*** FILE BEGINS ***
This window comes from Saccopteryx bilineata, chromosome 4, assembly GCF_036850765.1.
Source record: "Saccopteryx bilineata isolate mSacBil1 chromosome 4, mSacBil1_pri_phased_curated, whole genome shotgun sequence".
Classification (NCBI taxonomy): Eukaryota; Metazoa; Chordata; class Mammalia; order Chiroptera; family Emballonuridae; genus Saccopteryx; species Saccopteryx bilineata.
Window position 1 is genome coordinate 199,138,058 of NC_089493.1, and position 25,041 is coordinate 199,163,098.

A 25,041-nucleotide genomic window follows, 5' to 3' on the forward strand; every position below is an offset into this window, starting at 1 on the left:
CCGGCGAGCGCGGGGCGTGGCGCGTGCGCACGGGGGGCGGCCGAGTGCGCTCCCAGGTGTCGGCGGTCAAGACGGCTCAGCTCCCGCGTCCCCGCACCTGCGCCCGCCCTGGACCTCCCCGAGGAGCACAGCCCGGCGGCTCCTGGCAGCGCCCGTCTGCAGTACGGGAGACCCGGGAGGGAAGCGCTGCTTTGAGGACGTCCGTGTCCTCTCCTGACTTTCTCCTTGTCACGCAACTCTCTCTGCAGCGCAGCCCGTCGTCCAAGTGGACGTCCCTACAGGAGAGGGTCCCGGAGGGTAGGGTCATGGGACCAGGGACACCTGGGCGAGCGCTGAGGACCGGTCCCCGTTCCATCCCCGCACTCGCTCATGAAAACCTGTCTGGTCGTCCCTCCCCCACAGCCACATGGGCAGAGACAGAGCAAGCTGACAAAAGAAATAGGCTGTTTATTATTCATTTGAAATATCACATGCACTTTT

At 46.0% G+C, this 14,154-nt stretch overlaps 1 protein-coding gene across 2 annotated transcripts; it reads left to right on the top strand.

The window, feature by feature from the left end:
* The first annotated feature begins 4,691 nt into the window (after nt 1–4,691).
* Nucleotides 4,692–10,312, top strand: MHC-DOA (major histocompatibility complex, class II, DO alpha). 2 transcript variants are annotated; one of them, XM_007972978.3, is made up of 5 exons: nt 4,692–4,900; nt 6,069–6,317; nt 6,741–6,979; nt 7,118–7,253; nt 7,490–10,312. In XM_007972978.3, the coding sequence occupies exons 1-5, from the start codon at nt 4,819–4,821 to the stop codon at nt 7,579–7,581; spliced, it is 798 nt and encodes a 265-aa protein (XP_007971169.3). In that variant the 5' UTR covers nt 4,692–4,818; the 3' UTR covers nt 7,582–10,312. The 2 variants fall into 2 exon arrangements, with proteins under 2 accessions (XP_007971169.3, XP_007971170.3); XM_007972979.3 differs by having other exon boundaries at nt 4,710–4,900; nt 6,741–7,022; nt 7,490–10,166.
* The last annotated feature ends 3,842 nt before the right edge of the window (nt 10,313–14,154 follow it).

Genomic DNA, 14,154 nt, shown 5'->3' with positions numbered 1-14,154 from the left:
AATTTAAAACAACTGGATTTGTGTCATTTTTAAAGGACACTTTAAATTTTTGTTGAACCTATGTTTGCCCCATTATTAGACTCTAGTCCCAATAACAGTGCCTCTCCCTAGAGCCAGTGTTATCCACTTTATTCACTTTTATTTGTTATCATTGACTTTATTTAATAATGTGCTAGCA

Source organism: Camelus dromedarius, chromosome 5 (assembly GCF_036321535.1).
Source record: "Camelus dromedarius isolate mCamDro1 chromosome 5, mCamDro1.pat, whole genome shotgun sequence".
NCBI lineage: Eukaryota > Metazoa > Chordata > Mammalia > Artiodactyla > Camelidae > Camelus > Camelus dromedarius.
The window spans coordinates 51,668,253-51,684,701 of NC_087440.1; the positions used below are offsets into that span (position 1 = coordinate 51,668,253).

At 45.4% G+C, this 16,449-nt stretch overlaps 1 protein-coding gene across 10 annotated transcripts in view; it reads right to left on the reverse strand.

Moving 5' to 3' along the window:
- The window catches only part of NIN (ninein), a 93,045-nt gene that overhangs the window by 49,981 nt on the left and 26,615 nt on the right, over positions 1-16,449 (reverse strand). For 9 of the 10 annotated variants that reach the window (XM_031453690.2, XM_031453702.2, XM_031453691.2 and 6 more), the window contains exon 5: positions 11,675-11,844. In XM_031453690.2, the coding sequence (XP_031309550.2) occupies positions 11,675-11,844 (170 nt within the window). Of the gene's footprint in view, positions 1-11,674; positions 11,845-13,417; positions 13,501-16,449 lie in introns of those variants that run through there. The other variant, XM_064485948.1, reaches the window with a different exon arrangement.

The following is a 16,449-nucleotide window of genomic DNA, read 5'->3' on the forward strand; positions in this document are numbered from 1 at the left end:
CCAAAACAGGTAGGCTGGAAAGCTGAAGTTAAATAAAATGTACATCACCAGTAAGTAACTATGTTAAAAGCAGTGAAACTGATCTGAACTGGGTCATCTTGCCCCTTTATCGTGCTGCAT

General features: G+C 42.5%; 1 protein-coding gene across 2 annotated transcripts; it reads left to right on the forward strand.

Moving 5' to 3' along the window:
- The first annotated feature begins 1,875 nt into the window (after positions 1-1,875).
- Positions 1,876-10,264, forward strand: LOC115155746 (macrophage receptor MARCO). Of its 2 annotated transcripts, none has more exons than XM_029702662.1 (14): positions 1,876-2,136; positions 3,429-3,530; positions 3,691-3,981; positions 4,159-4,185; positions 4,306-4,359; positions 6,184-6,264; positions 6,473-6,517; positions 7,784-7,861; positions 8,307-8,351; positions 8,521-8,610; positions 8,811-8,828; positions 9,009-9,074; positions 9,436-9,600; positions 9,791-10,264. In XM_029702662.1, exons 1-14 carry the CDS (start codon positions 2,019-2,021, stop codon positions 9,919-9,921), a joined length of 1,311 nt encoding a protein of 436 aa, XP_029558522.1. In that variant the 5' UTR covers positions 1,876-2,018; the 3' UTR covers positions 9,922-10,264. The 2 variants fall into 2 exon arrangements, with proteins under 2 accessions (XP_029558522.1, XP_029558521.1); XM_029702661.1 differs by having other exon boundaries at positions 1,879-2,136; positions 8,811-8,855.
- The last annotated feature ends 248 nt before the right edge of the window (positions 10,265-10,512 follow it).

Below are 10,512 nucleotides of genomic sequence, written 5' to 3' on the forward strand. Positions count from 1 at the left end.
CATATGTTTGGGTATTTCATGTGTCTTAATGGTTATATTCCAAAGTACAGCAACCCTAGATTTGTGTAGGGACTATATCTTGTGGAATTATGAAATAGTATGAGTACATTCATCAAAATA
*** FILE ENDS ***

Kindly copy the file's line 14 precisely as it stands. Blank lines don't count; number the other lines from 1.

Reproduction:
Source organism: Camelus dromedarius, chromosome 5 (assembly GCF_036321535.1).